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South Africa’s Sparkling Wine Is Versatile, Affordable, and Joyous
South Africa’s Méthode Cap Classique wines are turning heads for a reason
by L.M. Archer
If you have never tasted South African Méthode Cap Classique sparkling wine, for example, it’s definitely time.
“Cap Classique is a beautiful alternative when you don’t want to do Champagne on the day,” says Pieter “Bubbles” Ferreira, cellar master at Graham Beck Wines.
First released in 1973 as Kaapse Vonkel, Cape Sparkle, by the late Frans Malan of Simonsig Estate in Stellenbosch, Cap Classique producers employ the same méthode champenoise, or traditional method, of in-bottle fermentation developed in Champagne.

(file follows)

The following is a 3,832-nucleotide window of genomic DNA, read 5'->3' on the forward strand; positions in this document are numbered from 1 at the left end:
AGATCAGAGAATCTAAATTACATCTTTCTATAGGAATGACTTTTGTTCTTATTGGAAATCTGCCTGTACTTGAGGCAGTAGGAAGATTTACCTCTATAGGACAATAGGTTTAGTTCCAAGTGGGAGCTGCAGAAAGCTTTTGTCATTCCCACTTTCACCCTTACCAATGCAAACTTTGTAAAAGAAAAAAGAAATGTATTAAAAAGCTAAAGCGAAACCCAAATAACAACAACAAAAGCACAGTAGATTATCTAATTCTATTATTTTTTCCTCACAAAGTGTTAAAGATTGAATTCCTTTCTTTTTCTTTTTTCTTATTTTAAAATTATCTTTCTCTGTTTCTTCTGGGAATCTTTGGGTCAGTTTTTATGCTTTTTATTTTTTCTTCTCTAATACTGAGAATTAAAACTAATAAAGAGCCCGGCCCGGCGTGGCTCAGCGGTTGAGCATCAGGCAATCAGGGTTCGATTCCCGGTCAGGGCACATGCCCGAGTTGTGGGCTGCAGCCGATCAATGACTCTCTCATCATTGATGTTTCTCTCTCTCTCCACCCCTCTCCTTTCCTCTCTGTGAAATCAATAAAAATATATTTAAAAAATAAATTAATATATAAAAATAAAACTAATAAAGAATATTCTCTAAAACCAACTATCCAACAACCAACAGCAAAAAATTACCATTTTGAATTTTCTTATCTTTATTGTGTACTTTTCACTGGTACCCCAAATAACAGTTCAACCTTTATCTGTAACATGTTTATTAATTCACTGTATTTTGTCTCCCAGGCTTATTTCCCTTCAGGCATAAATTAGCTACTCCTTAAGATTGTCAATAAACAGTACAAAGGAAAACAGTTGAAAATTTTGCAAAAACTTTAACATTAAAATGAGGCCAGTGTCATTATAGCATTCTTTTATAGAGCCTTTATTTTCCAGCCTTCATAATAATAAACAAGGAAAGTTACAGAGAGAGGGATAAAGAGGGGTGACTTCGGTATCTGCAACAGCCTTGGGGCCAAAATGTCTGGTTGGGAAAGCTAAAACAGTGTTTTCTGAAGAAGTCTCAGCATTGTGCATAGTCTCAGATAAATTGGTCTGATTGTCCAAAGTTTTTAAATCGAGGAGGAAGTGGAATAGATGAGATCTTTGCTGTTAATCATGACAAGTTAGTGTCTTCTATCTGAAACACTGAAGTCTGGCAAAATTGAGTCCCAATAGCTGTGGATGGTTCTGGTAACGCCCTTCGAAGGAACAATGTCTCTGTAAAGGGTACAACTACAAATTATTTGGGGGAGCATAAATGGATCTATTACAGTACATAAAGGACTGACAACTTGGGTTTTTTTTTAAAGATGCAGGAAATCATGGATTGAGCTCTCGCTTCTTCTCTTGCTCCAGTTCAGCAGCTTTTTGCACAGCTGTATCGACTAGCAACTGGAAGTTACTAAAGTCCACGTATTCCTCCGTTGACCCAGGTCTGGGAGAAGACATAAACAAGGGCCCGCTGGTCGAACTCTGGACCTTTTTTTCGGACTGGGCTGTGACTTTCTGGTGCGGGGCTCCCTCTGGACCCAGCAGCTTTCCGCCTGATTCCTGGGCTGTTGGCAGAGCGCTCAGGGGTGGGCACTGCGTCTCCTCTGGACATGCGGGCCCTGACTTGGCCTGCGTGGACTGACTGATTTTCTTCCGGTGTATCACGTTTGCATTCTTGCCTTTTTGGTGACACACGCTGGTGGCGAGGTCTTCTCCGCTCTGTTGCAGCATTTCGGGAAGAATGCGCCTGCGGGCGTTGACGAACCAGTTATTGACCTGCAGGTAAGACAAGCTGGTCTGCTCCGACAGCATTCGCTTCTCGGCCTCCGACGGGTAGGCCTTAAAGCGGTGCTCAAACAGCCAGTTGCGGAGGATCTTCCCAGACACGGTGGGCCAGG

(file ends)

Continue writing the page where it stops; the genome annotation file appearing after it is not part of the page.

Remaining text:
Cap Classique Producers Association devised the moniker Méthode Cap Classique in 1995 after the Comité Champagne restricted the term Méthode Champenoise. CCPA started in 1992 with 14 producers, including Ferreira, who joined Graham Beck in 1990. Now, there are more than 240 producers throughout the Western Cape who are members.
Today, Cap Classique ranks among South Africa’s greatest wine success stories.
A wide variety of grapes
“Cap Classique is the fastest growing category in the South African wine industry,” says Elunda Basson, CCPA vice chairperson, and cellar master of Steenberg Vineyards. She adds it’s also the most exciting, producing wines from “fruit harvested from 28 different geographical areas.”
Unlike Champagne, Cap Classique applies no restrictions on grape varieties used. Most producers prefer traditional varieties like Chardonnay, Pinot Noir, and Meunier. Other blenders include Pinotage, Chenin Blanc, Sauvignon Blanc, Cabernet Franc, and Shiraz.